I awarded myself three straight 7s for affectionate, intelligent and compassionate.
Eat that, Computer of Love.
* * *
One section told me to rank 21 more self-descriptive terms. Long story short:
I’m a fairly opinionated, restless, romantic, aggressive, open, charming, irritable, stubborn guy. Oh, and I’m not exactly always calm or rational.
I have a high desire for sexual activity.
My emotions are generally stable.
I view myself as well adjusted.
Hmm. This might have been a trouble spot last time.
Does a 7 for “sexual activity” rate me as sketchy? Is it okay to give myself a 3 for the stability of my emotions – I’m not always super-cool and collected – but a 6 for considering myself well-adjusted?
I don’t think they’re mutually exclusive, though I’m guessing eHarmony does. I go with ’em anyway.
A subsequent section wants to know what I consider important qualities in my partner. Do you want a partner who’s attractive, whose company you enjoy, whose personality you like? (Nah, let’s go with unappealing, intolerable and insufferable.) All my answers land between 5 and 7.
* * *
A closing section is a breeze: general information such as my age and how important my match’s age is to me (not very).
Am I a parent? (No.) Want to be? (Sometime.) Willing to accept a match who has a kid? (Sure.)
There’s a list of “what ethnicities (I) would be willing to accept as matches.” I check them all, and wonder why there is no “check all” button.
A few more expected questions follow, and now eHarmony’s ready to hook me up with the women of my dreams.
I click save and continue. Bring ’em on.
* * *
Unable to Match You at This Time
Okay, fine. Enough auditions for this computerized Cupid. I call eHarmony for an explanation, but I don’t get a phone interview. Instead, I’m asked to e-mail some questions over.
Responses arrive quickly but shed little light. Most simply repeat, virtually verbatim, information from the Web site.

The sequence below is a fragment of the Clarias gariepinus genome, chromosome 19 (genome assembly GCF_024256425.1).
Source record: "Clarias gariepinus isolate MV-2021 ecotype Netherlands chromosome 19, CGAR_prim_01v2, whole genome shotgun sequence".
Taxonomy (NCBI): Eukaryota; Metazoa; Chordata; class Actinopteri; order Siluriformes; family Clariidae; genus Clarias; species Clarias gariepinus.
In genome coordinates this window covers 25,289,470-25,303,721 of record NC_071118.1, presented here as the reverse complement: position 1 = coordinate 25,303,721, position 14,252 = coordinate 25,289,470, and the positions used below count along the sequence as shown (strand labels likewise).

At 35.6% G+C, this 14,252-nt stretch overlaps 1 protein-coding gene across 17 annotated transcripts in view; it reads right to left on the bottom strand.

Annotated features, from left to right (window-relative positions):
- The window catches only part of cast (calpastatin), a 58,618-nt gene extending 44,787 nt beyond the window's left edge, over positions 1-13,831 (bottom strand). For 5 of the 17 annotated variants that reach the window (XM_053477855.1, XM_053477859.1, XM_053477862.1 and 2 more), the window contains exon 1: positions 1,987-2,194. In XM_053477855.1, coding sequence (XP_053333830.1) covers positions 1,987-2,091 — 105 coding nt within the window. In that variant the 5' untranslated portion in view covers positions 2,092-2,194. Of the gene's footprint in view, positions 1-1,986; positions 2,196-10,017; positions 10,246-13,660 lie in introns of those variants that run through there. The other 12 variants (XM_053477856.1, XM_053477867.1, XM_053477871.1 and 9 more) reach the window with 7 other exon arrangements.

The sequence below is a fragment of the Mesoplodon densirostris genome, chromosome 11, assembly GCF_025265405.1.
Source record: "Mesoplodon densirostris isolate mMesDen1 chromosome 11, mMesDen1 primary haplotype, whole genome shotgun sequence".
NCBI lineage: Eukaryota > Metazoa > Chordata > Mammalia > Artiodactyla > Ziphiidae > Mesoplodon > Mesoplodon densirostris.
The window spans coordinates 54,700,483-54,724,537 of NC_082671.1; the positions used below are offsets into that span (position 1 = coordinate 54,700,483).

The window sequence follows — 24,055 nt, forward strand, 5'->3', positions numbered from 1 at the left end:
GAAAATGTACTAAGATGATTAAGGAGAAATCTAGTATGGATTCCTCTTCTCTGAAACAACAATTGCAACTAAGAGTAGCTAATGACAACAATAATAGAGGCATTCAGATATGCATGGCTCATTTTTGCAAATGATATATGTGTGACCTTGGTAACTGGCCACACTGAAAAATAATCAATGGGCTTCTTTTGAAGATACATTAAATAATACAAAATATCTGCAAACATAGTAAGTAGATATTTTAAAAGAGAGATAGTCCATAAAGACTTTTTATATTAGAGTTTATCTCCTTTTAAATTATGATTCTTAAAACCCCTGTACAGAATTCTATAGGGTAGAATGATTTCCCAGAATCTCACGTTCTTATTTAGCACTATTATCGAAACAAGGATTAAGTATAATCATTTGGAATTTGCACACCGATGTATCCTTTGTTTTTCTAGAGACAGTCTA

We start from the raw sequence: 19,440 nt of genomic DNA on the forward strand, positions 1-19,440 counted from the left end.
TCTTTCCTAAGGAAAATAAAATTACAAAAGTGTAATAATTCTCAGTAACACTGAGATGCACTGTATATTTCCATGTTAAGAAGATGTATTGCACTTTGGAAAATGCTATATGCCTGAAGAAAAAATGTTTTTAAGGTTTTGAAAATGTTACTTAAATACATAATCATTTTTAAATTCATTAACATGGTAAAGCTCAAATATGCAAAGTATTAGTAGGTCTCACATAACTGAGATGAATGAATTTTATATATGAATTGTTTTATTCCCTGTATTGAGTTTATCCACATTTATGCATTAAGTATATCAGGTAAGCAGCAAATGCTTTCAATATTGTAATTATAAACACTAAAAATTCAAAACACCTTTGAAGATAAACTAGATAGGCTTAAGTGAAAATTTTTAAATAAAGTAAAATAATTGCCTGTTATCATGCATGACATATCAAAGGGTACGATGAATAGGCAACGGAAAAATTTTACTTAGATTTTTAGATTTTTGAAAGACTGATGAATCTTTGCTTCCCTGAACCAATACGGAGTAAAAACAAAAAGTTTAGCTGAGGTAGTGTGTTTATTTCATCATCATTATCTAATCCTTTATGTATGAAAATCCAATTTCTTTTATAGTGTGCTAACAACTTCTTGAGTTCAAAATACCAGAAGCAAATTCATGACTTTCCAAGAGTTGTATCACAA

One exception: I ask whether the process is weighted toward applicants who appear to consider Christianity, or at least faith, important.
The response: “Absolutely not. eHarmony . . . is not, nor has it ever been, a religious organization. Since its founding eHarmony has served and employed people of all (and or no) religious beliefs.”
None of the other responses clarify anything.
So I guess I’ll never know for sure why eHarmony can’t help me find my soulmate. But in case I missed anything, I read the “Dear John” letter more closely, seeking hidden meanings:
We are so convinced of the importance of creating compatible matches that we sometimes choose not to provide service rather than risk an uncertain match.
(We learned our lesson from that Alec Baldwin-Kim Basinger thing.)
Unfortunately, we are not able to make our profiles work for you. Our matching model could not accurately predict with whom you would be best matched.
(Though we’re leaning toward serial killers.)
This occurs for about 20 percent of our potential users, so 1 in 5 people simply will not benefit from our service.
(We know you couldn’t have figured that basic math yourself, reject.)
We hope you understand, and we regret our inability to provide service for you at this time.
(Never darken our door again.)
[By Rick Gershman. Originally published June 16, 2007 in the St. Petersburg Times, which holds the copyright.]